New Zealand general election, 1975

New Zealand general election, 1975
New Zealand
29 November 1975 (1975-11-29)

All 87 seats for New Zealand House of Representatives
44 seats were needed for a majority
  First party Second party
Leader Robert Muldoon Bill Rowling
Party National Labour
Leader since 1974 1974
Leader's seat Tamaki Tasman
Last election 32 seats, 41.5% 55 seats, 48.4%
Seats won 55 32
Seat change Increase 23 Decrease 23
Percentage 47.6% 39.6%
Swing Increase 6.1% Decrease 8.8%

Prime Minister before election

Bill Rowling

Elected Prime Minister

Robert Muldoon

The 1975 New Zealand general election was held on 29 November to elect MPs to the 38th session of the New Zealand Parliament. It was the first general election in New Zealand where 18- to 20-year-olds[1] and all permanent residents of New Zealand were eligible to vote, although only citizens were able to be elected.


The incumbent Labour Party, following the sudden death of Labour leader Norman Kirk, was led by Bill Rowling, a leader who was characterised as being weak and ineffectual by some political commentators. Labour's central campaign was the so-called "Citizens for Rowling" petition which attacked National leader Robert Muldoon's forthright leadership style. This campaign was largely seen as having backfired on Labour.

The National Party responded with the formation of "Rob's Mob". As former Minister of Finance in the previous National government, Muldoon focused on the economic impact of Labour's policies. National's campaign advertising suggested that Labour's recently introduced compulsory personal superannuation scheme would result in the Government owning the New Zealand economy using the workers's money (akin to a communist state). Muldoon argued that his New Zealand superannuation scheme could be funded from future taxes rather than an additional tax on current wages.

The campaign achieved notoriety due to an infamous television commercial featuring "Dancing Cossacks" which was produced by Hanna Barbera on behalf of National's ad agency Colenso.[2]

A consummate orator and a skilled television performer, Muldoon's powerful presence on screen increased his popularity with voters.[3]


The final results of election: National won 55 seats, and Labour 32 seats. Thus Robert Muldoon replaced Bill Rowling as Prime Minister, ending the term of the Third Labour government, and beginning the term of the Third National government. The party seat numbers were an exact opposite of the 1972 election. No minor parties won seats. There were 1,953,050 electors on the roll, with 1,603,733 (82.11%) voting.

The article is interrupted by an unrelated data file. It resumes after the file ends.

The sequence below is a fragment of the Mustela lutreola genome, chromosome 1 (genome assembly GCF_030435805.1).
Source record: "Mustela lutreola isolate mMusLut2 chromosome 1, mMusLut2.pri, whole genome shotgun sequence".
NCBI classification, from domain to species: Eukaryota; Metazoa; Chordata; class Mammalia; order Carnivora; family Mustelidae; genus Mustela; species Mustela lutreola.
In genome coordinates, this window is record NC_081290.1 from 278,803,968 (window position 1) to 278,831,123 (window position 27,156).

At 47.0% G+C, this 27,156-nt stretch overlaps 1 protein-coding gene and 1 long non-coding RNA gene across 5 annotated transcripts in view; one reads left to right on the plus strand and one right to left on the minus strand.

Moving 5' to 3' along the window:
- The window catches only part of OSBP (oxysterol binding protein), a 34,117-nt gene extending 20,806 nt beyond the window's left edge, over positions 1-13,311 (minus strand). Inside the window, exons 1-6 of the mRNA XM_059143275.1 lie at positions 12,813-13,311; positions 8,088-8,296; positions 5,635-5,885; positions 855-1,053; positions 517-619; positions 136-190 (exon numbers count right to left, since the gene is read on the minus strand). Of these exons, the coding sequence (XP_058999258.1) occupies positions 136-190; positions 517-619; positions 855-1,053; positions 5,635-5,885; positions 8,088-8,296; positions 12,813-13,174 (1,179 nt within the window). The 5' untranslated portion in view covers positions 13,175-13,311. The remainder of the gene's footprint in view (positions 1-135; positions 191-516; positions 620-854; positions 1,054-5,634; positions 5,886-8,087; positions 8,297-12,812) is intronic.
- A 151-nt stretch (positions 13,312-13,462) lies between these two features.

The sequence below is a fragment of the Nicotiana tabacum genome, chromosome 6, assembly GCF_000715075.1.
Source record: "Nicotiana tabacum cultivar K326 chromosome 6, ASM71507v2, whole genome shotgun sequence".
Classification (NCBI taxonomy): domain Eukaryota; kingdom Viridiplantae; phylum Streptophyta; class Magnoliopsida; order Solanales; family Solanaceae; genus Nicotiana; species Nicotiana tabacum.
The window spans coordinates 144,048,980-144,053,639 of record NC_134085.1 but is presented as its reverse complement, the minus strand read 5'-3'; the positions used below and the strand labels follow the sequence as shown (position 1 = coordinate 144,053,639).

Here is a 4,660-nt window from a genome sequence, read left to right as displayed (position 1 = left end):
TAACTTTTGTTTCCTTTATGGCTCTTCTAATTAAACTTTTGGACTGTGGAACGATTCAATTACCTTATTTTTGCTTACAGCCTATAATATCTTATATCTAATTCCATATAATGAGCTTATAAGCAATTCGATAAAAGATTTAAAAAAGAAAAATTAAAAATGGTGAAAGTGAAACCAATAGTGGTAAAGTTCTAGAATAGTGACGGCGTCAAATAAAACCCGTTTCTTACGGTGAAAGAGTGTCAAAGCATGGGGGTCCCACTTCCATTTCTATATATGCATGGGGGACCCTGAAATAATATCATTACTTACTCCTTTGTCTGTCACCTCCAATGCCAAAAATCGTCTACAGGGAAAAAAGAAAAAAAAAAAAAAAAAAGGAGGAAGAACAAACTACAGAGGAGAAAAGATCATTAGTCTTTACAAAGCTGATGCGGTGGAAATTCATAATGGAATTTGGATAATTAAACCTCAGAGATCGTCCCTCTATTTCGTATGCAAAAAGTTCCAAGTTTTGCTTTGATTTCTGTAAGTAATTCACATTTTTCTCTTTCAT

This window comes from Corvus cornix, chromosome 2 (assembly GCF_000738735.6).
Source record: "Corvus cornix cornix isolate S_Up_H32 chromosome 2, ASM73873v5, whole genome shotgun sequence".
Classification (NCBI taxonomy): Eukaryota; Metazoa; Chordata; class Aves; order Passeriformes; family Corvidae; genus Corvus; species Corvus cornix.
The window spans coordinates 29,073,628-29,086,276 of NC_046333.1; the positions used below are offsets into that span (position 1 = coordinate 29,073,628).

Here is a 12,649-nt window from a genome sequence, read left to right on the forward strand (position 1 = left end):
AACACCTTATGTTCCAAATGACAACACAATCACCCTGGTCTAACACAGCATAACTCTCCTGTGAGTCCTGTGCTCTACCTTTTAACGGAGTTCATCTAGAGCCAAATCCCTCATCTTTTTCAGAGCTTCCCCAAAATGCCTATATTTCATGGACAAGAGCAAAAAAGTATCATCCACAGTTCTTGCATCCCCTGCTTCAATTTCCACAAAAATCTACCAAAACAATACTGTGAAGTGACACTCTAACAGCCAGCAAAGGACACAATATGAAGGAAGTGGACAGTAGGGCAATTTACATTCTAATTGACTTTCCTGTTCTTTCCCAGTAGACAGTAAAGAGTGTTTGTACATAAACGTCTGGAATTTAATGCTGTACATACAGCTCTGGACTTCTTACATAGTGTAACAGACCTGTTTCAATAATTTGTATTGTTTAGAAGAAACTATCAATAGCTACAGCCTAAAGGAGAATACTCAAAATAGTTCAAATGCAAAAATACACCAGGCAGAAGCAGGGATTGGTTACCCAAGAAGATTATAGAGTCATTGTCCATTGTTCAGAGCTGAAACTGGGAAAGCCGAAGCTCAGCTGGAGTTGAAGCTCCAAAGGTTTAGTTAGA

Notable electorate results included the election of two Māori MPs to general seats; the first time that any Māori had been elected to a non-Māori seat since James Carroll in 1893. The MPs in question were Ben Couch in Wairarapa and Rex Austin in Awarua.

In Palmerston North and Western Hutt, Labour was first on election night but lost when special votes were counted.

Party Candidates Total votes Percentage Seats won Change
National 87 763,136 47.59 55 +23
Labour 87 634,453 39.56 32 -23
Social Credit 87 119,147 7.43 0 ±0
Values 87 83,241 5.19 0 ±0
Independent 67 3,756 0.23 0 ±0
Total 415 1,603,733 87

    Votes summary

    Popular Vote
    Social Credit
    Parliament seats

    The table below shows the results of the 1975 general election:


     National    Labour    Social Credit  

    Electorate results for the New Zealand general election, 1975[4]
    Electorate Incumbent Winner Majority Runner up
    General electorates
    Auckland Central Norman Douglas Richard Prebble 289 Murray McCully
    Avon Mary Batchelor 5,503 T P George
    Awarua Aubrey Begg Rex Austin 2,150 Aubrey Begg
    Bay of Plenty Percy Allen Duncan MacIntyre 3,960 R F McKee
    Birkenhead Norman King Jim McLay 2,816 Norman King
    Christchurch Central Bruce Barclay 2,973 T G B Armitage
    Clutha Peter Gordon 4,735 F A O'Connell
    Coromandel Leo Schultz 4,724 R L Bradley
    Dunedin Central Brian MacDonell 1,428 A R Bright